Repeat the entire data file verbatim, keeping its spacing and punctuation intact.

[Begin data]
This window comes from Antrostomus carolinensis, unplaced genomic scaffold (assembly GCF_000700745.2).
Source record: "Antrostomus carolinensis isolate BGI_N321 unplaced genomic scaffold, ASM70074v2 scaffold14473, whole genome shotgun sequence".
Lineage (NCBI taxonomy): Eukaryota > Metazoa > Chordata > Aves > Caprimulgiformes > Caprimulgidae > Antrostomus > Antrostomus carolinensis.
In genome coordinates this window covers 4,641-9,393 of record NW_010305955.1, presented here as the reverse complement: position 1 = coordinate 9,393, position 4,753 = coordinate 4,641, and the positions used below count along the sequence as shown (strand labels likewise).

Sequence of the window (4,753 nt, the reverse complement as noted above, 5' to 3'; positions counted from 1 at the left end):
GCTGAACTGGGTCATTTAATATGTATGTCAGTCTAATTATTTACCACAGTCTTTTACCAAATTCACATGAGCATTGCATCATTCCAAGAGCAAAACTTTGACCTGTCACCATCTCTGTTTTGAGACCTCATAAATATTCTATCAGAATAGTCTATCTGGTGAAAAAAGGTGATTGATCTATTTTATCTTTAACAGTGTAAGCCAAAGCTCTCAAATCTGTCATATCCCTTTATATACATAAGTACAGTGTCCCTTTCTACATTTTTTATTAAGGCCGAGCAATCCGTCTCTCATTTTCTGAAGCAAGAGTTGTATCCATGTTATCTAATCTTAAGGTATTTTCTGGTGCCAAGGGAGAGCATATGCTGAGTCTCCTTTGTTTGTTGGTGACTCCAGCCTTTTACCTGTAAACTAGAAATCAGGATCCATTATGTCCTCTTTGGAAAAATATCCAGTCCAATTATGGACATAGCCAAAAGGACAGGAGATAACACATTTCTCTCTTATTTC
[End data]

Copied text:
This window comes from Antrostomus carolinensis, unplaced genomic scaffold (assembly GCF_000700745.2).
Source record: "Antrostomus carolinensis isolate BGI_N321 unplaced genomic scaffold, ASM70074v2 scaffold14473, whole genome shotgun sequence".
Lineage (NCBI taxonomy): Eukaryota > Metazoa > Chordata > Aves > Caprimulgiformes > Caprimulgidae > Antrostomus > Antrostomus carolinensis.
In genome coordinates this window covers 4,641-9,393 of record NW_010305955.1, presented here as the reverse complement: position 1 = coordinate 9,393, position 4,753 = coordinate 4,641, and the positions used below count along the sequence as shown (strand labels likewise).

Sequence of the window (4,753 nt, the reverse complement as noted above, 5' to 3'; positions counted from 1 at the left end):
GCTGAACTGGGTCATTTAATATGTATGTCAGTCTAATTATTTACCACAGTCTTTTACCAAATTCACATGAGCATTGCATCATTCCAAGAGCAAAACTTTGACCTGTCACCATCTCTGTTTTGAGACCTCATAAATATTCTATCAGAATAGTCTATCTGGTGAAAAAAGGTGATTGATCTATTTTATCTTTAACAGTGTAAGCCAAAGCTCTCAAATCTGTCATATCCCTTTATATACATAAGTACAGTGTCCCTTTCTACATTTTTTATTAAGGCCGAGCAATCCGTCTCTCATTTTCTGAAGCAAGAGTTGTATCCATGTTATCTAATCTTAAGGTATTTTCTGGTGCCAAGGGAGAGCATATGCTGAGTCTCCTTTGTTTGTTGGTGACTCCAGCCTTTTACCTGTAAACTAGAAATCAGGATCCATTATGTCCTCTTTGGAAAAATATCCAGTCCAATTATGGACATAGCCAAAAGGACAGGAGATAACACATTTCTCTCTTATTTC